From watermelon to weed: Thai farmers regret switching to cannabis as prices fall


Dr Banchob Promsa, leader of the Marijuana Community Enterprise Network in Nakhon Phanom, said that cannabis farmers have yet to turn a profit from growing the crop. ST PHOTO: TAN TAM MEI

NAKHON PHANOM, Apr 30 (The Straits Times/ANN): When Thailand legalised cannabis for medical use in June 2022, thousands rushed to stake their claim, including small-time farmer Tukta Sinnin.

The 43-year-old pumped in nearly 500,000 baht (S$19,500) to grow more than 400 cannabis plants on her land in Nakhon Phanom, a north-east province by the Mekong River.

However, after nearly a year, Mrs Tukta has not sold any of her cannabis crop, let alone turned a profit.

“I’m very disappointed. We lost money. Nobody wants to buy our crop,” she told The Straits Times. “It’s not a cash crop.”

With the local medical marijuana market projected to be worth about 43 billion baht by 2025, the move to delist the cannabis plant as a narcotic was intended to not just boost national income, but also to help small- and medium-sized businesses and rural farmers earn extra income.

Health Minister Anutin Charnvirakul, whose Bhumjaithai Party had championed the legalisation of medical cannabis, had even said he wanted to turn Nakhon Phanom into “Cannabis City” to boost its economy and tourism appeal.

Sold on the potential earnings, farmers such as Mrs Tukta diverted land and resources from their rice or rubber plantations to start outdoor cannabis fields. A handful even invested in indoor greenhouses, said Dr Banchob Promsa, leader of the Cannabis Community Enterprise Network in Nakhon Phanom.

“But when the crop was ready, we couldn’t sell it,” he said.

Dr Banchob, who used to head a provincial hospital, was an early adopter of cannabis farming in Nakhon Phanom.

He obtained approval to grow the plant shortly after Thailand in 2019 first allowed the limited use of cannabis for medical purposes.

Today, he leads a collective of about 200 farmers.

In 2022, they signed an agreement with a third-party business, which promised the farmers would earn 5,000 baht to 30,000 baht per kilogram of dried cannabis flowers, depending on the quality.

However, the third party has not been able to find any buyers willing to match that price, said Dr Banchob, who added that the wholesale price of dried flowers has dropped drastically.

Before June 2022, dried cannabis buds fetched about 5,000 baht to 7,500 baht per kilogram. But the legal change led to more than 1.38 million growers entering the industry, and as a result of oversupply and price-cutting, market prices are now around 500 baht to 2,000 baht.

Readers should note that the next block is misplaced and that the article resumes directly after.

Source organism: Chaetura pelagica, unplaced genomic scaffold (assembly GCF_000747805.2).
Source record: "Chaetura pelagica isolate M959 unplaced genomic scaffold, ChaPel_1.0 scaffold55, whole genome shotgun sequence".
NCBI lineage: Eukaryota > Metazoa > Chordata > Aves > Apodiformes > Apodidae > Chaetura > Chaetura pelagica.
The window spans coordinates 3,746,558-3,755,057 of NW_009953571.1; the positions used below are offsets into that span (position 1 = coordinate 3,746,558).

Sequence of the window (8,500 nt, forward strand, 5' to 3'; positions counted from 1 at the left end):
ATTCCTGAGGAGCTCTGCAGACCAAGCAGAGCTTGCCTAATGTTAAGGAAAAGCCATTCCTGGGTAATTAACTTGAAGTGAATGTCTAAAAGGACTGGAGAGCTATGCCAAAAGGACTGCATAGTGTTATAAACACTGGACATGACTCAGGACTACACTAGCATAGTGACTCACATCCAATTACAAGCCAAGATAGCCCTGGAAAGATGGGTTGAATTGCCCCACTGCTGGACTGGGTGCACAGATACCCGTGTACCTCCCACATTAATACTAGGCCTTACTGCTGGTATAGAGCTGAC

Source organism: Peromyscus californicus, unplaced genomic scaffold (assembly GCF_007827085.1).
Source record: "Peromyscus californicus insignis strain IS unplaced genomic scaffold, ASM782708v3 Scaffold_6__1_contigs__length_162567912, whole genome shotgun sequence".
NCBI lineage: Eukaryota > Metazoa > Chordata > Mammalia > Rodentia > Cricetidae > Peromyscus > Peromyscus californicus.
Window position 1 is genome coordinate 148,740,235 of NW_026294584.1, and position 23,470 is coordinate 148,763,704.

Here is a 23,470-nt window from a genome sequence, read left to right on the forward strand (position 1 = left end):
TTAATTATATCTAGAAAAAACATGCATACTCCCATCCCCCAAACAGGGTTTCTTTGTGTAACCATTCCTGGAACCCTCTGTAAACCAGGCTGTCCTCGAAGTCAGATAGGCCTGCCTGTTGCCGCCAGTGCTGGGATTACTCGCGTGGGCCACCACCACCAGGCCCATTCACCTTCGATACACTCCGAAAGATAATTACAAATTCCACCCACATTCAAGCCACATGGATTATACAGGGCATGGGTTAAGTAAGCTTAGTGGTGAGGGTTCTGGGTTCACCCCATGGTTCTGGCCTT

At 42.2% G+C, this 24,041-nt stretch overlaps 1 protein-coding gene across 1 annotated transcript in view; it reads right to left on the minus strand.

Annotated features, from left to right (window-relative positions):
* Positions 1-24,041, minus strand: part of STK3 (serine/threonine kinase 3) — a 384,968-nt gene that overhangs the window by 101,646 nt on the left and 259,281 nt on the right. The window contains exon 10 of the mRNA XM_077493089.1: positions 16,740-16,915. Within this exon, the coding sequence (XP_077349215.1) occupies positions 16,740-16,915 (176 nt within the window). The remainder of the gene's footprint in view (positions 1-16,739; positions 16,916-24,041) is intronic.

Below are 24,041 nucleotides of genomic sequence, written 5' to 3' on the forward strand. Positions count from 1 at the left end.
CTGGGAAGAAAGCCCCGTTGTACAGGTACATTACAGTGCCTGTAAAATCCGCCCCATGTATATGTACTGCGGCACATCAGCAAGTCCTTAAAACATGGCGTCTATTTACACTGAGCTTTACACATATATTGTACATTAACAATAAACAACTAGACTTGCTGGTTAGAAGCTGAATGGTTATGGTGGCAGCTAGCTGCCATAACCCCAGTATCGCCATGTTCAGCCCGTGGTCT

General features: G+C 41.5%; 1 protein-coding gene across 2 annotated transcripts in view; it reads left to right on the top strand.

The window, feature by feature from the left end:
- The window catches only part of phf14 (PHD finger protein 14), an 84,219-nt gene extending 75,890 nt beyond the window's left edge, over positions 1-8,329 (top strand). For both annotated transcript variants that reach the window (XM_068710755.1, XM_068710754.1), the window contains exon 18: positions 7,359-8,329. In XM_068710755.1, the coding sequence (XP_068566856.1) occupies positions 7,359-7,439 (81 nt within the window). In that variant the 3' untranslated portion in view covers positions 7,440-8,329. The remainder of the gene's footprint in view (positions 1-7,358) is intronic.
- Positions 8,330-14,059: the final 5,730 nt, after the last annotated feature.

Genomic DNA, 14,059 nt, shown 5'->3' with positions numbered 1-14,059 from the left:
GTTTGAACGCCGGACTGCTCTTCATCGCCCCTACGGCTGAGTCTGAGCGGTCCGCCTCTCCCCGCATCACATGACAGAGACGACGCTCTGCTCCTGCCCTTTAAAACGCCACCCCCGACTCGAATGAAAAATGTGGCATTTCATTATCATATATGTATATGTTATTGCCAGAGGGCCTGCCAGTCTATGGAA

“We couldn’t make a profit. So we decided to wait until prices get better,” said Dr Banchob, who has about 36kg of dried cannabis plants vacuum-sealed and stored in his shed. These can be kept for six months.

The lure of the local cannabis industry is not fading only for farmers.

Business has dropped by more than 80 per cent at the RG 420 Cannabis Store located in the tourist hot spot of Khaosan Road in Bangkok since its opening in 2022, according to co-owner Ong-ard Panyachatiraksa.

He said: “With so many cannabis shops along the street, it might look like the demand is high, but it’s not.”

Thousands of weed dispensaries, as well as cannabis-related businesses and products, emerged following the relaxation of rules.

But the initial cannabis boom, which saw long lines forming outside these stores, has dissipated, especially after legal flip-flopping by the authorities.

From unclear definitions of what constitutes medical use to the same-day issuing and rescinding of arrest orders against cannabis dispensaries, a lack of clarity has affected businesses.

“Even tourists who were interested in trying it have become wary about breaking the law,” said Mr Ong-ard.

While major corporations such as Thailand’s Charoen Pokphand Group and other international companies have invested in cannabis consumer products, agriculture and pharmaceuticals, the lack of clear legislation to govern the cultivation and use of cannabis is undermining the industry’s potential growth.

“Big industry is in a dilemma. There’s a lot of discussion among overseas clients about whether it is a good time to enter Thailand’s cannabis industry, considering that the law is not yet stable,” said Dr Atthachai Homhuan, director of regulatory affairs at law and consultancy firm Tilleke and Gibbins.

Furthermore, demand for medical cannabis products overseas is not growing as rapidly as expected, said Dr Atthachai.

“Overseas demand isn’t high, as cannabis in various forms remains largely illegal in the region. And domestic demand is not enough (to counter oversupply).”

Prospects for Thailand’s cannabis industry now hinge on the country’s upcoming general election on May 14, amid societal concerns over minors’ easy access to weed and criticism of the legal loopholes that allow for recreational use, said Dr Atthachai.

The next government is expected to pass the long-awaited Cannabis and Hemp Bill to plug such loopholes, but there is also a possibility it could send cannabis back to the narcotics list.

It will take some time for small-scale cannabis farmers who are not seeing the promised windfall to turn a profit, said Dr Atthachai, adding that they should focus on other produce for more sustainable earnings.

Nakhon Phanom farmer Panadda Bupasiri is doing just that. When cannabis planting season comes again in September, the 40-year-old has decided not to devote as much time and land she previously spent on growing the plant.

She said: “We will go back to growing watermelon.” - The Straits Times/ANN

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